Jeff Tsuruoka’s Picture Choice: 1
Title: Lawyers, Guns, and Money
I was eating a plate of rice and beans in Antonio's spot at the end of the bar when someone ducked their head in to announce the Gran Gringo's arrival.
I followed all seven of Antonio's customers out of the cantina and made it out to Diego Street in time to watch the Gran Gringo roar into town in a mud-spattered jeep.
I let the day drunks stagger well ahead of me when we reached the market and blended into a small gaggle of farmers watching from their carts at the edge of the square.
The Gringo, with his native guide-- a little guy in a red bandanna and expensive shades-- in the passenger seat, took Diego Street at a crawl, without honking at slow-moving pedestrians or gunning the engine to scare off the goats.
He tipped his tan straw Stetson to a trio of young women, all three of whom made a great show of not looking at him.
Once the way cleared he picked up a little speed and then parked in front of Don Gerardo's big red house by the market square.
Don Gerardo, in another fine white suit, stepped off of the porch as a pair of blue jean-covered legs that could have spanned the Panama Canal climbed out of the driver's side of the jeep.
The market square-- a bustling, noisy place at mid-day-- had gone quiet enough for me to hear the Gringo's snake-skin boots crunch on loose gravel in the road.
The man stood a full head taller than Don Gerardo, maybe a head and a half, and appeared even taller as he stretched the miles out of his shoulders. The back of the denim button-down shirt he had on looked impossibly dry.
The guy in the bandanna and expensive shades didn't get out of the jeep. He didn't even turn his head to take in the conversation.
Don Gerardo and the Gringo didn't talk for long. They exchanged a few words then shook hands and climbed up on the porch.
I smiled as the scent of jasmine filled the air behind me.
“What do you think?” asked Pilar.
She moved up next to me by the farmer's cart. She looked very comfortable in jeans and a bright red blouse.
I took in another breath of jasmine before answering. She'd come by Antonio's the night before for a shot of tequila and a little small talk. That jasmine scent cut right through the pungent cantina stink. A guy could get used to that scent.
“Big fella,” I said. “Doesn't seem too bad. So far. What do you think?”
She smiled but didn't say anything.
“Your father seems to be doing all right. What does he need me for?”
“He wouldn't have asked if he didn't need you. When will you approach him?”
“I was thinking of letting him approach me.”
“Yes,” she said. “That is wise.”
She ran her fingers through her hair.
I kept my eyes on the two men on the porch, but not because I wanted to.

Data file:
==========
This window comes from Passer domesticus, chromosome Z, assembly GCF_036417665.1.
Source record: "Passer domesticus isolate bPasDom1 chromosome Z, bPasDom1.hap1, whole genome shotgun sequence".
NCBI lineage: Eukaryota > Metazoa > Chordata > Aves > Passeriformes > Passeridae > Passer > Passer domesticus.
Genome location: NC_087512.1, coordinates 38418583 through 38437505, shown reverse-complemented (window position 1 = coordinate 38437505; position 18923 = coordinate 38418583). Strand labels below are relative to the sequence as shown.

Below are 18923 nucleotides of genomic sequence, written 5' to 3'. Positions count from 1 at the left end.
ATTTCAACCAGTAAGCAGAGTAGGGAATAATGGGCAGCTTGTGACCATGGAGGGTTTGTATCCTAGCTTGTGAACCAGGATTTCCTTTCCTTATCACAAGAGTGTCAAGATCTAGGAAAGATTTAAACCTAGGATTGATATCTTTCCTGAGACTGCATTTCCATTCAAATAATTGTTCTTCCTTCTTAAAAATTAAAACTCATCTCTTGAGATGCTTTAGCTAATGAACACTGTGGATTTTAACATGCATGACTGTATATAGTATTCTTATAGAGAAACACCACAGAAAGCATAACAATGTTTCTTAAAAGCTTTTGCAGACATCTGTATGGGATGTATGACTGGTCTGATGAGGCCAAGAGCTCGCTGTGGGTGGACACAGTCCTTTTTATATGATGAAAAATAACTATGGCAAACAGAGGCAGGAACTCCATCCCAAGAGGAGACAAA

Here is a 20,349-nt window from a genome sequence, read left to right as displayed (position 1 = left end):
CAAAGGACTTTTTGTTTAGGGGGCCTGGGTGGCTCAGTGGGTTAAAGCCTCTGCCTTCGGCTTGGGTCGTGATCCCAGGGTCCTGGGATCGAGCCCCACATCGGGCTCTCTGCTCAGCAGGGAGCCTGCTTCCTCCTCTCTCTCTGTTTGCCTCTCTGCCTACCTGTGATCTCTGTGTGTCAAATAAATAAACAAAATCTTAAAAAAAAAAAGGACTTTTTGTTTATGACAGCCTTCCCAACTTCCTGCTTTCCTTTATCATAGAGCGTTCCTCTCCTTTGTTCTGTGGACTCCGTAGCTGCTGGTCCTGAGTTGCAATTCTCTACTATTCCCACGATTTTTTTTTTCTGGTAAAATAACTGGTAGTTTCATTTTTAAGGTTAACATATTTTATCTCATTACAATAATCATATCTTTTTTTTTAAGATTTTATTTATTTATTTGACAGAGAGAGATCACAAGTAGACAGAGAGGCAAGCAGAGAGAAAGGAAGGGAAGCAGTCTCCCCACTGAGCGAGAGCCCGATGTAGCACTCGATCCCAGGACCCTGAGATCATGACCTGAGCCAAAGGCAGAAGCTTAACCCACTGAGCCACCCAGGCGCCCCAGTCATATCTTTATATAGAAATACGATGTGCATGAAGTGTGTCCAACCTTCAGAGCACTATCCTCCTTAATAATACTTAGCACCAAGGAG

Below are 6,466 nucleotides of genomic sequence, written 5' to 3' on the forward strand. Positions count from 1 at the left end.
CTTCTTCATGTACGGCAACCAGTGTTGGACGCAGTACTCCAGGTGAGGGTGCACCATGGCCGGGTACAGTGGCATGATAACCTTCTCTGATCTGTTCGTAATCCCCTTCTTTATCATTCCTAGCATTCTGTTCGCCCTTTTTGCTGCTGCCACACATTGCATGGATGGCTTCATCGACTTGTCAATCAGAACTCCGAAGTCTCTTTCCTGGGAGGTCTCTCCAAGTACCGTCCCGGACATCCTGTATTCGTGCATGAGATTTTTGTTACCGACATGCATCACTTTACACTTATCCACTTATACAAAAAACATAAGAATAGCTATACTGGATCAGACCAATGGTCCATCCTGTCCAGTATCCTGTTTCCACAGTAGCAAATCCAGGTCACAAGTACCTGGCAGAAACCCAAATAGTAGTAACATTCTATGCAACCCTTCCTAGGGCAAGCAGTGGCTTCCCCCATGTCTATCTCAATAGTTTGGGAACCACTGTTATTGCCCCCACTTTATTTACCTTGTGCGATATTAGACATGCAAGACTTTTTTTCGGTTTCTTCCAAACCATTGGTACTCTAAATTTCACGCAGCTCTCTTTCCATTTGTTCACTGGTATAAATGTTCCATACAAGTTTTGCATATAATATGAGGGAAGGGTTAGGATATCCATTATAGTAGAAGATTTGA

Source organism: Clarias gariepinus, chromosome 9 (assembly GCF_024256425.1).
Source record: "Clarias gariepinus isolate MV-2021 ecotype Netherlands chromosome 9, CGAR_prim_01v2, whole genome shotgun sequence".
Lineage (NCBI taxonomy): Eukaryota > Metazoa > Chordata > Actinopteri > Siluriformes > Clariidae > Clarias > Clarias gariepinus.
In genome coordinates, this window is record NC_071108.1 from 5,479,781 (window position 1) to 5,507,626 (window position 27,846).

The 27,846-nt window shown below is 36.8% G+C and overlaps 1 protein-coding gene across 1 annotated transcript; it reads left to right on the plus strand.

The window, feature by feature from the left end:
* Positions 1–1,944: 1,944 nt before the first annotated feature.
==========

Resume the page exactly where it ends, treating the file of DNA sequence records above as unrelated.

Sunlight glinted off the Peacemaker the Gringo wore wild-west style on his hip.
“In a public place,” I said.
She smiled again.
“That too is wise, Matthew. Very wise.”
She gave my hand a gentle squeeze before walking around the farmer's cart toward the big red house.
Like everyone else who spent time around Abandonados the Gringo found his way to Antonio's cantina.
I found him standing at the bar, drinking a cup of chicha, when I turned up for my evening shift that night.
His Stetson sat on the bar in front of him.
The guy in the bandanna and shades was nowhere to be seen.
It was early so the night crowd had yet to arrive in force. Only the diehards from the day crew were still hanging around.
Antonio was in the corner under the television, having an animated conversation with one of the day regulars.
I nodded a greeting to the Gringo as I ducked behind the bar.
He returned it and took a sip of chicha.
“You like that stuff?” I asked him.
He chuckled and put the cup down next to his hat.
“Not sure like's the right word, friend.”
He spoke in a smooth baritone that seemed in keeping with the short brown hair and long sideburns. His face had that tanned leather look a man got from spending a lot of time outdoors.
“We used to drink chicha all the time when I was in Peru. Didn't expect to find it up here. I could smell it as soon as I walked in here though.”
“The local bigwig is half Peruvian. Antonio makes it for him from a family recipe. It's illegal to brew the stuff but since it's for the big man himself...”
“Is that right? You must be talking about Don Gerardo. Know him? I just met the man myself. Now that you say it I can see a little bit of Peru in him.”
He extended a big hand across the bar.
“Mirebeau Lamar Blaylock,” he said. “You can call me Beau.”
I shook his hand and winced for a death grip that never came.
He looked at me for a long couple of seconds and released my hand.